wikiHow to Differentiate Pressed from Cut Glass

Wondering how you can tell the difference between cut and pressed glass? Press your nose to the screen and keep reading for the answers.


  1. Image titled Differentiate Pressed from Cut Glass Step 1
    Check for seams. Glass from a mould often has seams, which show as lines in the finished product. The number of lines depends upon the shape of the finished article & construction of the mould. Depending upon the age of the mould (they wear with use) the pattern may be more or less sharp. In a faceted drop such as a 'crystal', the seam will run all the way around the edge like a ring for poured glass. Although there is nothing to stop pressed glass being cut subsequently the issue is usually: is this design cut or moulded?
  2. Image titled Differentiate Pressed from Cut Glass Step 2
    Inspect the interior. In poured or pressed glass, the interior of the glass might have have slight dimples that mirror the exterior.
  3. Image titled Differentiate Pressed from Cut Glass Step 3
    Examine the design. Hold the glass so that it reflects the light & look, particularly on facets, for fine striations from the tools used on cut glass. These are more obvious on older glass, where polishing was undertaken by hand. However, modern cut glass is chemically smoothed to remove all traces of cutting. This can leave as smooth a finish as good pressed glass. Also, on older cut glass there are often variations in the shape & spacing of the pattern. Not so in pressed glass, where the mould was an expensive item, usually made by craftsmen who perfected the design before it was used.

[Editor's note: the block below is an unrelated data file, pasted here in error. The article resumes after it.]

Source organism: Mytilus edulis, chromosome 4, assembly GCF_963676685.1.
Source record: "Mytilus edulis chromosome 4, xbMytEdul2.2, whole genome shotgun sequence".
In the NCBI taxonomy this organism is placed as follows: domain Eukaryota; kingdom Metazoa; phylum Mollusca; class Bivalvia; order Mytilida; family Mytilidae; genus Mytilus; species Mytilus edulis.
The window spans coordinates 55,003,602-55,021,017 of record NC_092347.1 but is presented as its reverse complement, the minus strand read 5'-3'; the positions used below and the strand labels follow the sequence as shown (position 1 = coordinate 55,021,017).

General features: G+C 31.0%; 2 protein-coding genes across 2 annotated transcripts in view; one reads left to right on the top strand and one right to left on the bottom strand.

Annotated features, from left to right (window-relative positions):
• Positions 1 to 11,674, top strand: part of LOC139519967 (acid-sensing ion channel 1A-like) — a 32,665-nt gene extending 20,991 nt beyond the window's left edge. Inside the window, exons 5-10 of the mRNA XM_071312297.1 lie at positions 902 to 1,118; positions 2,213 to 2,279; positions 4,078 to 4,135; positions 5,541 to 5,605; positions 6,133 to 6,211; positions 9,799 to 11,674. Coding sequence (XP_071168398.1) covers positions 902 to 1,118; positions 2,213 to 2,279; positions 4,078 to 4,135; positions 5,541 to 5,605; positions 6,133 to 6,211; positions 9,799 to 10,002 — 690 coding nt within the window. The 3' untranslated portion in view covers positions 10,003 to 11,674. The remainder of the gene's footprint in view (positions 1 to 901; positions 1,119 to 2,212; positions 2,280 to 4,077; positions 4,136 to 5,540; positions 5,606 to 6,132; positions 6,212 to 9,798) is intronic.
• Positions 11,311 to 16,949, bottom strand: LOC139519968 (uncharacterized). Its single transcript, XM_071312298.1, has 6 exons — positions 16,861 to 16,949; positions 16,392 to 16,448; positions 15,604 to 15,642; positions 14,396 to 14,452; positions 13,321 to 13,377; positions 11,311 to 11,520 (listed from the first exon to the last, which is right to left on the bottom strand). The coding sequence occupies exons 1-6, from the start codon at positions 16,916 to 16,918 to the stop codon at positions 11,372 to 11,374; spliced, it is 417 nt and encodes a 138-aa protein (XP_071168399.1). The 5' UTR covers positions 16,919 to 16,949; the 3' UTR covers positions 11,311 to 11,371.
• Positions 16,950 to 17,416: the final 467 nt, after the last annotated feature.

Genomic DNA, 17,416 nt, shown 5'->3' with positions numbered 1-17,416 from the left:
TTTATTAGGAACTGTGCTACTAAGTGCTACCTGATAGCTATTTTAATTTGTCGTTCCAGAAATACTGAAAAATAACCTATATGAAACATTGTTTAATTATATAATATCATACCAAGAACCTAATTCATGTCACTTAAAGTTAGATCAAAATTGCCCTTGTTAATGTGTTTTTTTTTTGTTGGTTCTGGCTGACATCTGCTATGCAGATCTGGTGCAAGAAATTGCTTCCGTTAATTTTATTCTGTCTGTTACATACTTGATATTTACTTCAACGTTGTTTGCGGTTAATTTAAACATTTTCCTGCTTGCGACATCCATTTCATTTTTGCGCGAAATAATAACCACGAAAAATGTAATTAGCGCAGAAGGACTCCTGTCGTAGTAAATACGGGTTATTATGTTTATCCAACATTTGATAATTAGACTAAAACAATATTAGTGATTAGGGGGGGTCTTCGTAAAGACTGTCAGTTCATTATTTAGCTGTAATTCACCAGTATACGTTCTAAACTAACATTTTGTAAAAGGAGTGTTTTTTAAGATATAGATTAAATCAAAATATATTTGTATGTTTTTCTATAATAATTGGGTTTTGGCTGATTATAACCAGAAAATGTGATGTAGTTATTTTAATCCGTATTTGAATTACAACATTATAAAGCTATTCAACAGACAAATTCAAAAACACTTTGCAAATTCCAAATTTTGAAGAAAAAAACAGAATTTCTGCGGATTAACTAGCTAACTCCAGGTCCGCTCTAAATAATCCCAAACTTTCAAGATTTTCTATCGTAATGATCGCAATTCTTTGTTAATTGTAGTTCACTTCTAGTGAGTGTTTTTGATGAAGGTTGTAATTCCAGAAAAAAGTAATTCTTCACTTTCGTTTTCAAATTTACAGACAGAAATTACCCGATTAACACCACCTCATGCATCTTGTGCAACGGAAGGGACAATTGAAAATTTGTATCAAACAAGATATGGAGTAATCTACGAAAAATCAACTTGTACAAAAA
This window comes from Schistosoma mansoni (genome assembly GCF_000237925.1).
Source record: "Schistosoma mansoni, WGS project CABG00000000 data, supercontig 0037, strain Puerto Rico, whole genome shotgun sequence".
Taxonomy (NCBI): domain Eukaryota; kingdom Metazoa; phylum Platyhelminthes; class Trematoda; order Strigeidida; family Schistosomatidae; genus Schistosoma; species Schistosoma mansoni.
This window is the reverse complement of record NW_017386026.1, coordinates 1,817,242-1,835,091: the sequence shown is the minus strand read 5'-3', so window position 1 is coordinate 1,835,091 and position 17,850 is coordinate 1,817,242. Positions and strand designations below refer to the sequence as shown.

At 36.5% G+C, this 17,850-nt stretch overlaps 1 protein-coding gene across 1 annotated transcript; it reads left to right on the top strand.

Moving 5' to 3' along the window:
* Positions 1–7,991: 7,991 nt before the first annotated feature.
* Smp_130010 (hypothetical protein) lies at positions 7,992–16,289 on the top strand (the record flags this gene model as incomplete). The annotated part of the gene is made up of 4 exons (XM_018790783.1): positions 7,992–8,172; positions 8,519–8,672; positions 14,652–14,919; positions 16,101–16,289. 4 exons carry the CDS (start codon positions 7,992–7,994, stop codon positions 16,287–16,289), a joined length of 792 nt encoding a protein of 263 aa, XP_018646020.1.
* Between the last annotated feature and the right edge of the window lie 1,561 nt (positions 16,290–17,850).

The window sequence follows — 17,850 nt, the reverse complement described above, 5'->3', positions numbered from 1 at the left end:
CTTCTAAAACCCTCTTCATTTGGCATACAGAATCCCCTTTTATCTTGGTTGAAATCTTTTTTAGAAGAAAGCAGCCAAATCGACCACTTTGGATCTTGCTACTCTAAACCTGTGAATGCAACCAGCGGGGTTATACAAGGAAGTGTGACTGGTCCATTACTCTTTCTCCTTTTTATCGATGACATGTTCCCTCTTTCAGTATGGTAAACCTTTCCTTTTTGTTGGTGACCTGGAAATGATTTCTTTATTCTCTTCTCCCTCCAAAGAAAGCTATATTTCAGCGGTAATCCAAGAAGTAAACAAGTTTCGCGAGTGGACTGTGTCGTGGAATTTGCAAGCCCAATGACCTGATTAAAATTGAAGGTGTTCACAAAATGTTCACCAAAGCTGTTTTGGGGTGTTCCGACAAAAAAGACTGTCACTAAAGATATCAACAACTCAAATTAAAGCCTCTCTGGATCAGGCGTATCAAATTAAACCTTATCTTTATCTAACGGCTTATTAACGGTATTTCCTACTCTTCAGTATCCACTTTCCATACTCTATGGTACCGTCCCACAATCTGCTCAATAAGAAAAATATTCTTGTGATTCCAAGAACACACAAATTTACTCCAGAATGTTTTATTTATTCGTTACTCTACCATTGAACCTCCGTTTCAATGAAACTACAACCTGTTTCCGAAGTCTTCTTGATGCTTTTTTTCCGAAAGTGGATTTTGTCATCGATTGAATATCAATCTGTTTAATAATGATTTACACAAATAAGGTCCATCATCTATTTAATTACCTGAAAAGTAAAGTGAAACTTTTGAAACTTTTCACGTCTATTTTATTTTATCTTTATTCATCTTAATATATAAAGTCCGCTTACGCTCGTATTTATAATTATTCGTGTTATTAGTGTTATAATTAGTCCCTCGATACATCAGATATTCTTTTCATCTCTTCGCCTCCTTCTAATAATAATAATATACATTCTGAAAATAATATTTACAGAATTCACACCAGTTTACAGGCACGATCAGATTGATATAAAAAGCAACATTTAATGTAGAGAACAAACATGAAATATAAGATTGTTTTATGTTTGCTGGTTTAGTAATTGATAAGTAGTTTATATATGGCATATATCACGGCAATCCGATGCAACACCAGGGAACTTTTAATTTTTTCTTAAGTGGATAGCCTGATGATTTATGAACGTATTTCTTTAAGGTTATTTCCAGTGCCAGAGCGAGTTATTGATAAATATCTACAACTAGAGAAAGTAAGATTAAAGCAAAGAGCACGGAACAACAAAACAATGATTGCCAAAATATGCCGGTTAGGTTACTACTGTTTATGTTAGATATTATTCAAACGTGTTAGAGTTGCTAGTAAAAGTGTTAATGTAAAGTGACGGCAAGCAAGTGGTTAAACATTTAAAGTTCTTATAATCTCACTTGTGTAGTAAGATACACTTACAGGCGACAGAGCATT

4. Image titled Differentiate Pressed from Cut Glass Step 4
    If you have a pocket UV light, shine it on the glass. If the tint you see is bluish purple, then the glass is lead glass & more likely to be cut. If it is dull green, then it is soda glass, the cheaper type of glass, & more likely to be moulded. Whether a glass design is cut or pressed is not always easy to tell!


  • Don't think that your piece lacks value if it is pressed or poured! This technique has been around a long time and most Depression-era glass is actually pressed, not cut.
  • If your piece is pressed, and you want to determine value, consult Kovels ( Antique guide, or a reputable antique dealer in your area. You can also check eBay for an idea what an authentic piece might sell for.


  • Many depression-era styles are recreated today, so your piece will need a trained eye to be absolutely certain of authenticity.

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Categories: Glass and Stained Glass Projects